The Privileged Place of Poetry: Petrarch and Renaissance Humanism with Dr. Kristin Stasiowski

The Privileged Place of Poetry: Petrarch and Renaissance Humanism with Dr. Kristin Stasiowski


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Discover the poetic power and passion of Petrarch in this seminar designed to introduce participants to selected works by one of Italy’s greatest authors.

“You will, perhaps, have heard something about me…” writes Francesco Petrarca in his Letter to Posterity. Indeed Petrarch’s unique place in history has been celebrated by poets, philosophers, and scholars for nearly 700 years. One of the so-called “Three Crowns” of Italian literature alongside Dante and Boccaccio, and considered “the Father of Humanism” for his contribution to the philosophy that ignited the Renaissance, Petrarch has long challenged readers to devote themselves to the ideas and ideals of classical antiquity and the life of the mind. From his celebrated poetry, the Rerum vulgarium fragmenta, to the moral autobiography Il Secretum and beyond, Petrarch’s writing has long been fertile ground from which artists and thinkers have drawn inspiration. Through his work, we have a new understanding of the role of poetry in navigating human affairs and in shaping human lives.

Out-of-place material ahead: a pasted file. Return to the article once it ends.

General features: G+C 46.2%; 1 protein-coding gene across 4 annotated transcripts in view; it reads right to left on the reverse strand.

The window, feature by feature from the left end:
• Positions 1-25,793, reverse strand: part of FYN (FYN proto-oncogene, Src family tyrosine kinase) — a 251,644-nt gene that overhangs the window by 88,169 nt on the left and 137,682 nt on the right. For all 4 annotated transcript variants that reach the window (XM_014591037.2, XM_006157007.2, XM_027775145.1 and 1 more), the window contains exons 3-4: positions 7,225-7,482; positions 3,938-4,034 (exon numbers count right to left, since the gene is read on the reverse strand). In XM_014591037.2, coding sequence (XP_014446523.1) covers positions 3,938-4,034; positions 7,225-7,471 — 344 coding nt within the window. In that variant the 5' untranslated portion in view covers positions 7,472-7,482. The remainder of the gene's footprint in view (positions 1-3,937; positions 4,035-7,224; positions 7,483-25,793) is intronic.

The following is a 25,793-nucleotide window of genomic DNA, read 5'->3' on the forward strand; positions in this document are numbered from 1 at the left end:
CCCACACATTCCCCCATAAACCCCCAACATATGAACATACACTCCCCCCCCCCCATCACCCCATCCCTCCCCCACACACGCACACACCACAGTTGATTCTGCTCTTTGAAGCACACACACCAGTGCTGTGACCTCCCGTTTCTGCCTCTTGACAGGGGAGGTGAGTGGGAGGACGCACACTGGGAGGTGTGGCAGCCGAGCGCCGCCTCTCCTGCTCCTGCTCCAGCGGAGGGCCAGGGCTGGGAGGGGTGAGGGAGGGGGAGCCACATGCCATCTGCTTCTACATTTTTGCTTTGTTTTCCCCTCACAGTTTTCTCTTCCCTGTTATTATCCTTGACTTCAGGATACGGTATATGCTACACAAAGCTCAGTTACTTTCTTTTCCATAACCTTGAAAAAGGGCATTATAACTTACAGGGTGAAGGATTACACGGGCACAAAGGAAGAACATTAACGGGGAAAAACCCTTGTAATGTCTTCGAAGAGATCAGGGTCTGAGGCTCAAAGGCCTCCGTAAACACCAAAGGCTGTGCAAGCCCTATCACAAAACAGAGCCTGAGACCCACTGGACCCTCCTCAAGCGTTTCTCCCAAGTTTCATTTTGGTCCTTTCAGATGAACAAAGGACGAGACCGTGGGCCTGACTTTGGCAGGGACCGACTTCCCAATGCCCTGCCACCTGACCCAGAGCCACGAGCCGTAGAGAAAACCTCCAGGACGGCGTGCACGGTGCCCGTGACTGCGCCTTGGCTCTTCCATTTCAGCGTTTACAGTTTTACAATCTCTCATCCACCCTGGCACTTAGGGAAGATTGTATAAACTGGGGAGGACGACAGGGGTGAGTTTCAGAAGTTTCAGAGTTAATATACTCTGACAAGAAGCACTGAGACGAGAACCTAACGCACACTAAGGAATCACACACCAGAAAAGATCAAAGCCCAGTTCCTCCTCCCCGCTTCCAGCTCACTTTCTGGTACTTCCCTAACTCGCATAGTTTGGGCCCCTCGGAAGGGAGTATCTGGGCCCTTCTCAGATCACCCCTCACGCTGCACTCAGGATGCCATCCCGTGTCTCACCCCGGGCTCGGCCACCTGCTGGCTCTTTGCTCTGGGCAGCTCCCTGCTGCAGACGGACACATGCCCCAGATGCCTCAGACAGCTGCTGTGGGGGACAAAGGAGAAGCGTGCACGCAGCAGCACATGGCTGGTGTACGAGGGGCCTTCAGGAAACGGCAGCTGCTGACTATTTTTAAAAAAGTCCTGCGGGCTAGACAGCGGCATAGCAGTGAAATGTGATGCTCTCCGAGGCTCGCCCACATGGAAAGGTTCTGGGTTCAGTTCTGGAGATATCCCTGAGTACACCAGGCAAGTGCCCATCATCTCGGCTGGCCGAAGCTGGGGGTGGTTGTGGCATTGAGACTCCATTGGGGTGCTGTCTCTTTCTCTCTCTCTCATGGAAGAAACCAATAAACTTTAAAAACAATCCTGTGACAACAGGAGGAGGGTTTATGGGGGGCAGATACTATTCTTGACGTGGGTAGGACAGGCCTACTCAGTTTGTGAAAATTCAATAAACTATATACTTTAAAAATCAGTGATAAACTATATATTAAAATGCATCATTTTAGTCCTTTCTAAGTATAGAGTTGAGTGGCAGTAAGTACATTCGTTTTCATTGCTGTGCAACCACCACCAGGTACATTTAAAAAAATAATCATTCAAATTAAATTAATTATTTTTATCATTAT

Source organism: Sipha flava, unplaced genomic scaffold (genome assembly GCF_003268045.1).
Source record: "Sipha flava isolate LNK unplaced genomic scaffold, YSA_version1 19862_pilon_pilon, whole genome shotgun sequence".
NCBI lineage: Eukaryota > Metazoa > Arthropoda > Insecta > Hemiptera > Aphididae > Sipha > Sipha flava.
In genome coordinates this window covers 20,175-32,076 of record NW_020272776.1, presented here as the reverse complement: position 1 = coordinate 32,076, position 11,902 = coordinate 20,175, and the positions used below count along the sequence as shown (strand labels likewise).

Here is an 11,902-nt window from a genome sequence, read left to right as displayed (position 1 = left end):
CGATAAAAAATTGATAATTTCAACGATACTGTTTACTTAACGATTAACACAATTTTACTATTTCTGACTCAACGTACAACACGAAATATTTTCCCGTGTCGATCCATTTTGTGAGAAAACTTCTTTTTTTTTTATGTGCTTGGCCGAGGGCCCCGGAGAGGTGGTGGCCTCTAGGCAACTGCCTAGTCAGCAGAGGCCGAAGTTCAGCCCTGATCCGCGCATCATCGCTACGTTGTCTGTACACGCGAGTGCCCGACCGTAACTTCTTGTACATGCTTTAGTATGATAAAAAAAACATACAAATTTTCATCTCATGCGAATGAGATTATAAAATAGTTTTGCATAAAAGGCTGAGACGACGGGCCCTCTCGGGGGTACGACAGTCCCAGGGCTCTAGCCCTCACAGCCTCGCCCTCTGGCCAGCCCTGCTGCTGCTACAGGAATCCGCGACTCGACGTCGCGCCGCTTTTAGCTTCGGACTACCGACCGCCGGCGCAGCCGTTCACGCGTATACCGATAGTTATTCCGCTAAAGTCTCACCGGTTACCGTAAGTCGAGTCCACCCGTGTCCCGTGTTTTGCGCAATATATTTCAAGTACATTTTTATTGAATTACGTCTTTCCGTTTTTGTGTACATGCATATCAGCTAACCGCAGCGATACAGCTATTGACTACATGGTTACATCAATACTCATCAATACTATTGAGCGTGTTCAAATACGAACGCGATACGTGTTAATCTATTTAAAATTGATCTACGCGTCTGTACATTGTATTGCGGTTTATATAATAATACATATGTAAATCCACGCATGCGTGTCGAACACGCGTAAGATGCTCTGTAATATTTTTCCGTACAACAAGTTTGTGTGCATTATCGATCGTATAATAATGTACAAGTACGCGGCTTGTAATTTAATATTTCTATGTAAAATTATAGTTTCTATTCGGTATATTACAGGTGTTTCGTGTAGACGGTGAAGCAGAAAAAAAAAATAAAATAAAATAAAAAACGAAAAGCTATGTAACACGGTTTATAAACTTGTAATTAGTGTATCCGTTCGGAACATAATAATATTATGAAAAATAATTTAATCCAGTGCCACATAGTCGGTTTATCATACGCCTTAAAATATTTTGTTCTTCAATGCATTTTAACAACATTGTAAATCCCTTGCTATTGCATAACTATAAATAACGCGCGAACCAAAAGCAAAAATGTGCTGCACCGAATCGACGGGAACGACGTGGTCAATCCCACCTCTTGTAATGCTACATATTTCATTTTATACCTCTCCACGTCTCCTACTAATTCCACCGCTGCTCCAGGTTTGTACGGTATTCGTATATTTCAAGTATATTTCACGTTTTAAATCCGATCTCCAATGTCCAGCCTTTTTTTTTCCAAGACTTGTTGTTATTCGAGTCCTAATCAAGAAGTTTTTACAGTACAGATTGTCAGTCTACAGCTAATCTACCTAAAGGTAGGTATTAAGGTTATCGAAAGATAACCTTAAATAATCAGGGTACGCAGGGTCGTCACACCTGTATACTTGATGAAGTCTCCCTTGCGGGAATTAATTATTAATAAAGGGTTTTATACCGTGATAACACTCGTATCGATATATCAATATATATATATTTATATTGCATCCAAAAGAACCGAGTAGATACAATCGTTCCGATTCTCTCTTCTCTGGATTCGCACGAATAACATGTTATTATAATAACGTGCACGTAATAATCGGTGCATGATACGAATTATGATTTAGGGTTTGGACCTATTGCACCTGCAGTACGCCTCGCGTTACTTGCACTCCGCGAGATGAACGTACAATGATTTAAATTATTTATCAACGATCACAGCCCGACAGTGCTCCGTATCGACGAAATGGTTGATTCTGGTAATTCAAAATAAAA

Led by an expert in International Education, Kristin Stasiowski, Ph.D., this seminar will introduce participants to major themes and central issues in a selection of Petrarch’s most famous works including the Canzoniere and Il Secretum. We will discuss his works comparatively within the Italian poetic traditions established by Dante; his friendship with Boccaccio, and the major concerns that led him to an innovative poetic style that prefigured Renaissance humanism.

Kristin Stasiowski, Ph.D. is the Assistant Dean of International Programs and Education Abroad for the College of Arts and Sciences and is also an Assistant Professor of Italian Language and Literature in the Department of Modern and Classical Languages at Kent State University. She received her Ph.D from Yale University in Italian Language and Literature and has taught Italian language, literature, cinema, history and culture in both the United States and Florence, Italy prior to arriving at Kent State. Her current research is on Italian author Clemente Rebora.

This conversation is not suitable for children under age 16

90 minutes, including a 30 minute Q&A.

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